———. (Forthcoming). “Sanitizing Shringara in the Service of Brahminical Patriarchy: The Transformations of a Kuchipudi Dance Drama.” In Banerji, A. and Purkayastha, P. (eds). The Oxford Handbook on Indian Dance. Oxford: Oxford University Press.
Narayana Rao, V. and Shulman, D. (2002). Classical Telugu Poetry: An Anthology. Berkeley: University of California Press.
Putcha, R. S. (2015). “Dancing in Place: Mythopoetics and the Production of History in Kuchipudi.” Yearbook for Traditional Music, 47, 1-26. https://doi.org/10.5921/yeartradmusi.47.2015.0001.
———. (2019). “Gender, Caste, and Feminist Praxis in Transnational South India.” South Asian Popular Culture, 17(1), 61-79. https://doi.org/10.1080/14746689.2019.1585608.
———. (2022). The Dancer’s Voice: Performance and Womanhood in Transnational India. Durham: Duke University Press.
Soneji, D. (2004). “Performing Satyabhāmā: Text, Context, Memory and Mimesis in Telugu-Speaking South India.” Phd Diss., McGill University.
———. (2012). Unfinished Gestures: Devadasis, Memory, and Modernity in South India. Chicago: University of Chicago Press.
Srinivasan, A. (1988). “Reform or Conformity? Temple ‘Prostitution and the Community in the Madras Presidency.” In Agarwal, B. (ed.). Structures of Patriarchy: State, Community and Household in Modernising Asia. Delhi: Kali for Women, pp. 175-98.
Thakore, Y. (2020). “Her Story of Dance.” Podcast. Produced by Suno India. https://www.sunoindia.in/her-story-of-dance/.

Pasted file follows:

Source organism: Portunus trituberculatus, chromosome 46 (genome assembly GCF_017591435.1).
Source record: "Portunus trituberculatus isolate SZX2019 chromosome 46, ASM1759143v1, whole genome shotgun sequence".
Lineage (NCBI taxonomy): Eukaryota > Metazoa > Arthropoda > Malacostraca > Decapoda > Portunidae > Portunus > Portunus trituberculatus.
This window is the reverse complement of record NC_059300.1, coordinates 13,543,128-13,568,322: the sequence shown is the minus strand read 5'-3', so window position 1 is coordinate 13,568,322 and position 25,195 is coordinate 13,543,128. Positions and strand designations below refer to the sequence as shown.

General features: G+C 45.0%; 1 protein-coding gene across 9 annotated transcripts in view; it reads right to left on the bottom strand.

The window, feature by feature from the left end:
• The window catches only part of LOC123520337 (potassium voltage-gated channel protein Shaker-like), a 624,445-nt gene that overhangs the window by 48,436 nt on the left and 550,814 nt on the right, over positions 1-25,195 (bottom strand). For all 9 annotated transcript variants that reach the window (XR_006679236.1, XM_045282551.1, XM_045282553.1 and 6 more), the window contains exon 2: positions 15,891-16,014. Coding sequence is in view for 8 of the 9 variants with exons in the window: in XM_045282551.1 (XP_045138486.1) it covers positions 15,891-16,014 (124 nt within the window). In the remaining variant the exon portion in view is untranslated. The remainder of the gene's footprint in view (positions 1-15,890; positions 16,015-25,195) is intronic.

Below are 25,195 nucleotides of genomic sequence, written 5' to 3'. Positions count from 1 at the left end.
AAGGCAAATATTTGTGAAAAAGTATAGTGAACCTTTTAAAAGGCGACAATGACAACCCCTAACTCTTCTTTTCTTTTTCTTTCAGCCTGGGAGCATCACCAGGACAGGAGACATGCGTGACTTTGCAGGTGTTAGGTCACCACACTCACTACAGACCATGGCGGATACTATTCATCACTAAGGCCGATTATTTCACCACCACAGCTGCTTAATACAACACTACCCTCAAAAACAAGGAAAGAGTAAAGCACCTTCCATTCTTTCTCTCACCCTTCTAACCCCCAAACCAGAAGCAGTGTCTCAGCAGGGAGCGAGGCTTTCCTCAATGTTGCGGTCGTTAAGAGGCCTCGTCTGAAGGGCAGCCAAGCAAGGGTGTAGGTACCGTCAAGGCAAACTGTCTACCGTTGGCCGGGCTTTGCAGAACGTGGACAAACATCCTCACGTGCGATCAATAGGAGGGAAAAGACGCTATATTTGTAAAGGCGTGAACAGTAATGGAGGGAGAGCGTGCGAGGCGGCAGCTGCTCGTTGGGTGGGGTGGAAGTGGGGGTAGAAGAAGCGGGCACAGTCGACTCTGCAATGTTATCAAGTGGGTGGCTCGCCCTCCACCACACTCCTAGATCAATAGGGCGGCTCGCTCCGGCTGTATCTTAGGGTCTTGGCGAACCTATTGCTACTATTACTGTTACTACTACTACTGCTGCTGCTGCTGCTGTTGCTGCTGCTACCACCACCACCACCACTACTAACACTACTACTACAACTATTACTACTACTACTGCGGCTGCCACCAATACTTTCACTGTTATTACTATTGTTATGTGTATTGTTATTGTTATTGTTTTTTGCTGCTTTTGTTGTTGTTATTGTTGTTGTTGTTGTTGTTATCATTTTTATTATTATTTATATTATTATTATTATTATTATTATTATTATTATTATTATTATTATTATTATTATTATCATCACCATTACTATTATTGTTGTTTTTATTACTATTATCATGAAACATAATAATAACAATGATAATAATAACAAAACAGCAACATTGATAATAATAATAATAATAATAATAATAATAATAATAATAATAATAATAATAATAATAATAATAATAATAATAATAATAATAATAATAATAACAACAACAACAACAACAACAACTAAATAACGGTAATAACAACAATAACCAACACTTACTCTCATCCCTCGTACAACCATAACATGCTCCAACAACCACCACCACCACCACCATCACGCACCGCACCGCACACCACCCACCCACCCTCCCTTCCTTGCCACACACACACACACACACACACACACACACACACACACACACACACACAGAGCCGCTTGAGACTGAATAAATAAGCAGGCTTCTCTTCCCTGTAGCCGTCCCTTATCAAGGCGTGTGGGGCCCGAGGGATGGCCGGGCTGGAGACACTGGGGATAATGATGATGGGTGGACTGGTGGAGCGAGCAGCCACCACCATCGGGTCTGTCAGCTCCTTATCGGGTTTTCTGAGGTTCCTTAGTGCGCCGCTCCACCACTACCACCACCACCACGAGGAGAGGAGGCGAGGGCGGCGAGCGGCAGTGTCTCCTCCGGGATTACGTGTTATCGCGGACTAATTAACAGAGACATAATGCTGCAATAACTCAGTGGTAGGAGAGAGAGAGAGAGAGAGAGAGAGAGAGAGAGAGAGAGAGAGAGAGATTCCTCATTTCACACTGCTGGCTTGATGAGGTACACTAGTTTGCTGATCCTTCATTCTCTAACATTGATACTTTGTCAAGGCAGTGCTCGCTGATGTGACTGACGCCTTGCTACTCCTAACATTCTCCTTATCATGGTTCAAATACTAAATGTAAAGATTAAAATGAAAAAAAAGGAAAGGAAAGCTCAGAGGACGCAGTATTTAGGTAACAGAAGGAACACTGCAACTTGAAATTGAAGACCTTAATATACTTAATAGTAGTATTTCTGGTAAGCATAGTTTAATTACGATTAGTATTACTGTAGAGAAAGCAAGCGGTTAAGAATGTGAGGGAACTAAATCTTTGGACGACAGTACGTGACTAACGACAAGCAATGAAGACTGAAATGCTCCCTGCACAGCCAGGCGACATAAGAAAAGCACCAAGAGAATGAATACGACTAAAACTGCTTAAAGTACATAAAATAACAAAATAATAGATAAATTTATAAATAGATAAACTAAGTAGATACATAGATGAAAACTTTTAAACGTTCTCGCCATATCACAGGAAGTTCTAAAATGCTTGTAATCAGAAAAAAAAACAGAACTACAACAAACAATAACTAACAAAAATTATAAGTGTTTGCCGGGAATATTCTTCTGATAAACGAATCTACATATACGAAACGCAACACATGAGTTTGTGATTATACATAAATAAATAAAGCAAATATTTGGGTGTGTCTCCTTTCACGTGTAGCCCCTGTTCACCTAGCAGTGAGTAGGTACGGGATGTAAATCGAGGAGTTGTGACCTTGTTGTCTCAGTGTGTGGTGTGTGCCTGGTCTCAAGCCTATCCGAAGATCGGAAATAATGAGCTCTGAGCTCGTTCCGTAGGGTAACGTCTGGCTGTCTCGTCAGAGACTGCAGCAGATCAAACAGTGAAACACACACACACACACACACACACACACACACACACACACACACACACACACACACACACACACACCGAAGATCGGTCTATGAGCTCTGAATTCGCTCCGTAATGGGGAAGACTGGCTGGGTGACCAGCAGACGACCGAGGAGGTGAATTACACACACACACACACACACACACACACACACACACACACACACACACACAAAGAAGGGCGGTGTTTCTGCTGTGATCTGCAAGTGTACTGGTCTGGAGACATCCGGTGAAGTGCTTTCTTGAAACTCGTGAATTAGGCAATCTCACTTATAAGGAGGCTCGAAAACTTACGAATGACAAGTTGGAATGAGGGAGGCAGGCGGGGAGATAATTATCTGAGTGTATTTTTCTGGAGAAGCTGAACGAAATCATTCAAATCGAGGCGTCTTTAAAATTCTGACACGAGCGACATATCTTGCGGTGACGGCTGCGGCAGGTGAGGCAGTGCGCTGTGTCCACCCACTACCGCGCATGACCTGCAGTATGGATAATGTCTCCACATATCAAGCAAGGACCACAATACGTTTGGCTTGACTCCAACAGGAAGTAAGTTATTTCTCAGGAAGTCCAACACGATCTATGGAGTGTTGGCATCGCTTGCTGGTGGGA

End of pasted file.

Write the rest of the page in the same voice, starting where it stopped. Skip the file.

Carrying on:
———. (2022). “Hidden Archives of Kalavantulu Bodies.” In Jammulamadaka, N. and Ul-Haq, S. (eds.). Managing the Post-Colony South Asia Focus. Singapore: Springer, pp. 278-89. https://doi.org/10.1007/978-981-19-2988-5_14.
Timmana, N. (2022). Theft of a Tree. Translated by Harshita Mruthinti Kamath and Velcheru Narayana Rao. Murty Classical Library of India. Cambridge: Harvard University Press.
Harshita Mruthinti Kamath
Harshita Mruthinti Kamath is Visweswara Rao and Sita Koppaka Associate Professor in Telugu Culture, Literature and History at Emory University. Her research focuses on textual and performance traditions of the South Indian language of Telugu.
Rumya S. Putcha
Rumya S. Putcha is Assistant Professor in the Institute for Women's Studies as well as in the Hugh Hodgson School of Music at the University of Georgia. Her research interests center on colonial and anti-colonial thought, particularly around constructs of citizenship, caste, race, gender, sexuality, and the law.
Yashoda Thakore is an exponent of Kuchipudi and Devadasi Nrityam (the repertoire of the hereditary women dancers) and reinforces her repertoire with her understanding and practice of yoga. She was awarded a doctoral degree from the University of Hyderabad for her research on the interrelationship between Yoga and Indian Classical Dances. After fourteen years of training in Kuchipudi, Dr. Thakore began to reclaim the art of her family by training under the Kalavantulu women, particularly gurus Annabattula Mangatayaru and Leelasai. Dr. Thakore is now Chair, Department of Kuchipudi, University of Silicon Andhra, California where she teaches dance history, theory, and practice to graduate students.